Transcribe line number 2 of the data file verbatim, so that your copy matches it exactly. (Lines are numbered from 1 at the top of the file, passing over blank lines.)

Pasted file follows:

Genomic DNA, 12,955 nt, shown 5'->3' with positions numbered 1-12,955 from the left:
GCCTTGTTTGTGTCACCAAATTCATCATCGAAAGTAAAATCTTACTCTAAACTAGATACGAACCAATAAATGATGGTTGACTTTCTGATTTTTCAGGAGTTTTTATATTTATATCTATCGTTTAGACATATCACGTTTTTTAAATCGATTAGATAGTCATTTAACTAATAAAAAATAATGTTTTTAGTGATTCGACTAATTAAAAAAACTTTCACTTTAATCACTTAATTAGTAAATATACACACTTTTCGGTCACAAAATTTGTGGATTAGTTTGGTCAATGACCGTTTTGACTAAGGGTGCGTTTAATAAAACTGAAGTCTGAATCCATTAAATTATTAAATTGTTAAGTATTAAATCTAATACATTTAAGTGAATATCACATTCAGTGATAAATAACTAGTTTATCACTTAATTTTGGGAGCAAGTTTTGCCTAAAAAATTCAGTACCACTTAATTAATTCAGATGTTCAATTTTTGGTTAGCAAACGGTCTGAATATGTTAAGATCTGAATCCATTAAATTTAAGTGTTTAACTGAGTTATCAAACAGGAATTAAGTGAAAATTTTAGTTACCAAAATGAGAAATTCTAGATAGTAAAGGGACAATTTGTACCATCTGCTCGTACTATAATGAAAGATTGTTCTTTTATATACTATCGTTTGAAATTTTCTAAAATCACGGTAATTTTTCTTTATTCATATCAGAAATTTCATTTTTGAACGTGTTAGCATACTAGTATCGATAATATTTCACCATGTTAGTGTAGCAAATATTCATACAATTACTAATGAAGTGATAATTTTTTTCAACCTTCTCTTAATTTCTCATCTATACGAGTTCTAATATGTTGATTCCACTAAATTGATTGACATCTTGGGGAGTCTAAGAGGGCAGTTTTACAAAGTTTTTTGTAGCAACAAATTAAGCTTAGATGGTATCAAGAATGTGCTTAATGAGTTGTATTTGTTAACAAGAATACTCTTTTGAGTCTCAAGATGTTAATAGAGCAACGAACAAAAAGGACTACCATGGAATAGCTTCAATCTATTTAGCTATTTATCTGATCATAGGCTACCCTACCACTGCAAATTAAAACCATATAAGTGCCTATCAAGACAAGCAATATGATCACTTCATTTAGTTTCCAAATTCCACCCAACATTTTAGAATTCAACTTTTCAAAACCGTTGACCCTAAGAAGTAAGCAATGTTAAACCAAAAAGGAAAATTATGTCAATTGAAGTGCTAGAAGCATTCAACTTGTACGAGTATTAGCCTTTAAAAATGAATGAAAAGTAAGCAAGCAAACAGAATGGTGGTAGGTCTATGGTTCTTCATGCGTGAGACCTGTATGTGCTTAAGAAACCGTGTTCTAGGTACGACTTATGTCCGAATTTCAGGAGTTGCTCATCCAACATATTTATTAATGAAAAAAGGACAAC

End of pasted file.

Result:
GCCTTGTTTGTGTCACCAAATTCATCATCGAAAGTAAAATCTTACTCTAAACTAGATACGAACCAATAAATGATGGTTGACTTTCTGATTTTTCAGGAGTTTTTATATTTATATCTATCGTTTAGACATATCACGTTTTTTAAATCGATTAGATAGTCATTTAACTAATAAAAAATAATGTTTTTAGTGATTCGACTAATTAAAAAAACTTTCACTTTAATCACTTAATTAGTAAATATACACACTTTTCGGTCACAAAATTTGTGGATTAGTTTGGTCAATGACCGTTTTGACTAAGGGTGCGTTTAATAAAACTGAAGTCTGAATCCATTAAATTATTAAATTGTTAAGTATTAAATCTAATACATTTAAGTGAATATCACATTCAGTGATAAATAACTAGTTTATCACTTAATTTTGGGAGCAAGTTTTGCCTAAAAAATTCAGTACCACTTAATTAATTCAGATGTTCAATTTTTGGTTAGCAAACGGTCTGAATATGTTAAGATCTGAATCCATTAAATTTAAGTGTTTAACTGAGTTATCAAACAGGAATTAAGTGAAAATTTTAGTTACCAAAATGAGAAATTCTAGATAGTAAAGGGACAATTTGTACCATCTGCTCGTACTATAATGAAAGATTGTTCTTTTATATACTATCGTTTGAAATTTTCTAAAATCACGGTAATTTTTCTTTATTCATATCAGAAATTTCATTTTTGAACGTGTTAGCATACTAGTATCGATAATATTTCACCATGTTAGTGTAGCAAATATTCATACAATTACTAATGAAGTGATAATTTTTTTCAACCTTCTCTTAATTTCTCATCTATACGAGTTCTAATATGTTGATTCCACTAAATTGATTGACATCTTGGGGAGTCTAAGAGGGCAGTTTTACAAAGTTTTTTGTAGCAACAAATTAAGCTTAGATGGTATCAAGAATGTGCTTAATGAGTTGTATTTGTTAACAAGAATACTCTTTTGAGTCTCAAGATGTTAATAGAGCAACGAACAAAAAGGACTACCATGGAATAGCTTCAATCTATTTAGCTATTTATCTGATCATAGGCTACCCTACCACTGCAAATTAAAACCATATAAGTGCCTATCAAGACAAGCAATATGATCACTTCATTTAGTTTCCAAATTCCACCCAACATTTTAGAATTCAACTTTTCAAAACCGTTGACCCTAAGAAGTAAGCAATGTTAAACCAAAAAGGAAAATTATGTCAATTGAAGTGCTAGAAGCATTCAACTTGTACGAGTATTAGCCTTTAAAAATGAATGAAAAGTAAGCAAGCAAACAGAATGGTGGTAGGTCTATGGTTCTTCATGCGTGAGACCTGTATGTGCTTAAGAAACCGTGTTCTAGGTACGACTTATGTCCGAATTTCAGGAGTTGCTCATCCAACATATTTATTAATGAAAAAAGGACAAC